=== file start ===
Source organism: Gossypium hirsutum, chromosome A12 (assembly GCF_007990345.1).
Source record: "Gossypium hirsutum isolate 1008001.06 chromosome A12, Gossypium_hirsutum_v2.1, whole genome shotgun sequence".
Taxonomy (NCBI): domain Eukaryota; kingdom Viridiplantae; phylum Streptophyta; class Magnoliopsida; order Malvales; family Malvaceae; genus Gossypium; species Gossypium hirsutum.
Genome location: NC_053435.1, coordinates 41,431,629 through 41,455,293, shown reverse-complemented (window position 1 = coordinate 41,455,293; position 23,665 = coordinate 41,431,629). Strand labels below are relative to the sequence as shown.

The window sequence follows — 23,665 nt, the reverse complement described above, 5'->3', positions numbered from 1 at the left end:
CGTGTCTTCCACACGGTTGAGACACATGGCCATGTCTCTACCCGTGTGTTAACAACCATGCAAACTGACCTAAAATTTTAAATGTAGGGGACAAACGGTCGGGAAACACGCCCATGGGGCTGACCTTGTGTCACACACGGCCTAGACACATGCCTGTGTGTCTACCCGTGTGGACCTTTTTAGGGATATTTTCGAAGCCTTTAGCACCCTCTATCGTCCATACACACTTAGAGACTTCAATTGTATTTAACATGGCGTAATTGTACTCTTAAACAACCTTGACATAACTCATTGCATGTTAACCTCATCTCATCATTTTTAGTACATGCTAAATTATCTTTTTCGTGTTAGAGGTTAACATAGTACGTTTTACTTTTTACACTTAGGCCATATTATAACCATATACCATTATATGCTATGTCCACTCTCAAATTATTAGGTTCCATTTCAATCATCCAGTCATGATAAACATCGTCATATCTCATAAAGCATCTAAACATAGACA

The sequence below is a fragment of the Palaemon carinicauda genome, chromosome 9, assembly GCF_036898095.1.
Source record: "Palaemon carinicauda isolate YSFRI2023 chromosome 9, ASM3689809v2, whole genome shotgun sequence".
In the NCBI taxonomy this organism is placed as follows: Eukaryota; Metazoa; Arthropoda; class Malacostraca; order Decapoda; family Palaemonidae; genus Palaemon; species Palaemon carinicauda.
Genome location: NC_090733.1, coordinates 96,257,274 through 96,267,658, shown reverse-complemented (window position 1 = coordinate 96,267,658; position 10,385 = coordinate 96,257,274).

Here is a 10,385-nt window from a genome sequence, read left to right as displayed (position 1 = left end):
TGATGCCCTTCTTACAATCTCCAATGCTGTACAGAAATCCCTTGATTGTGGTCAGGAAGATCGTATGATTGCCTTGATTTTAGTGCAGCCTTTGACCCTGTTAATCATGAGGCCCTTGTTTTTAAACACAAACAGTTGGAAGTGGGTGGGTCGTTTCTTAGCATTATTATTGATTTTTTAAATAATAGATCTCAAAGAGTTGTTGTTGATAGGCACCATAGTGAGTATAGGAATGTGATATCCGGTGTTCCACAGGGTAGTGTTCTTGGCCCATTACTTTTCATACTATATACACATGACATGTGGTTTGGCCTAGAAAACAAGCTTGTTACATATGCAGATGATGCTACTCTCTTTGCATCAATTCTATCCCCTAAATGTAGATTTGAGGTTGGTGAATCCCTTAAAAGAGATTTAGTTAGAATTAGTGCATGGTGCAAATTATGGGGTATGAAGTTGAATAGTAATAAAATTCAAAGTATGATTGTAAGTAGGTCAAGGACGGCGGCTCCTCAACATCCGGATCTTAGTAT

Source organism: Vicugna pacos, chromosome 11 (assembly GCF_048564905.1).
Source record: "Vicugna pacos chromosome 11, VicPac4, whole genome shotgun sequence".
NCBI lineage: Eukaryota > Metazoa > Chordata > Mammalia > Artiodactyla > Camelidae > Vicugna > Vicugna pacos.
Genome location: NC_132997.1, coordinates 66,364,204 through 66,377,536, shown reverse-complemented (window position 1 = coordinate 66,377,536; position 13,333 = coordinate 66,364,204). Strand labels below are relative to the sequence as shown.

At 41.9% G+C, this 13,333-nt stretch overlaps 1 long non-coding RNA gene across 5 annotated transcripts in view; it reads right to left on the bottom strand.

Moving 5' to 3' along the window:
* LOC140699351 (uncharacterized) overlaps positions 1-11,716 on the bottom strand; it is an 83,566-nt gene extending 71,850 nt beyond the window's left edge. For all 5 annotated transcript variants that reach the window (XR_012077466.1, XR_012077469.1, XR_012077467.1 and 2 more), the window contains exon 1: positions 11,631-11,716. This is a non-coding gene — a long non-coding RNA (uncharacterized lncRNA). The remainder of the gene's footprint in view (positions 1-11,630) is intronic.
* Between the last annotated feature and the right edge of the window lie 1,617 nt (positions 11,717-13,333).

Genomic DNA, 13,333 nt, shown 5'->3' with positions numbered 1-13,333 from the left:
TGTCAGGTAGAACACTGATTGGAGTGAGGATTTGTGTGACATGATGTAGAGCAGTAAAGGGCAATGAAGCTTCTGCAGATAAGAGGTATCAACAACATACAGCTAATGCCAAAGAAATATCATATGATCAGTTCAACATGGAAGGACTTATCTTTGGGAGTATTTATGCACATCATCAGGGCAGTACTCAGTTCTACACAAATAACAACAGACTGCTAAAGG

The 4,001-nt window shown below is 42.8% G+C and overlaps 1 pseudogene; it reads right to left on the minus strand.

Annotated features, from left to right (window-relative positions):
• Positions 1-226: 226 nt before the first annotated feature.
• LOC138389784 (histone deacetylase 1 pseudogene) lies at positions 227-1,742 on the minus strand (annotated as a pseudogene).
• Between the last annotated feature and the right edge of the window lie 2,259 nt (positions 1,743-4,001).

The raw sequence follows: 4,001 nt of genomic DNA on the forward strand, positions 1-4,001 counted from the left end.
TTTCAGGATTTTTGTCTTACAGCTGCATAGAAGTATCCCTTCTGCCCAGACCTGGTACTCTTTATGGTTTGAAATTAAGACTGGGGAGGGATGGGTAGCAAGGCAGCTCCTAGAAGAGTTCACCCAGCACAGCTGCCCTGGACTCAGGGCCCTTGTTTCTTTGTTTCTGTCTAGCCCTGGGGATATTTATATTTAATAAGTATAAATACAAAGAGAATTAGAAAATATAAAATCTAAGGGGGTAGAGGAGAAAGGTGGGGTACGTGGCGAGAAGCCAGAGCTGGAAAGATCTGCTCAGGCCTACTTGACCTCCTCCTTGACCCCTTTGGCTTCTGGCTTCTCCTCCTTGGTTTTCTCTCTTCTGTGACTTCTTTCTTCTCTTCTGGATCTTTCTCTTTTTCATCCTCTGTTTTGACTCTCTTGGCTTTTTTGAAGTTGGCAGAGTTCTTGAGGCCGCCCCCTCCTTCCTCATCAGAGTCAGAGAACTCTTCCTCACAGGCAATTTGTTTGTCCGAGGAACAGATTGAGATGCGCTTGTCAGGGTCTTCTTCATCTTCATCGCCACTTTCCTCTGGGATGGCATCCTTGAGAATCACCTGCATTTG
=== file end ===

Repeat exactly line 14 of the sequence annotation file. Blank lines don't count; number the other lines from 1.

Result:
Source record: "Vicugna pacos chromosome 11, VicPac4, whole genome shotgun sequence".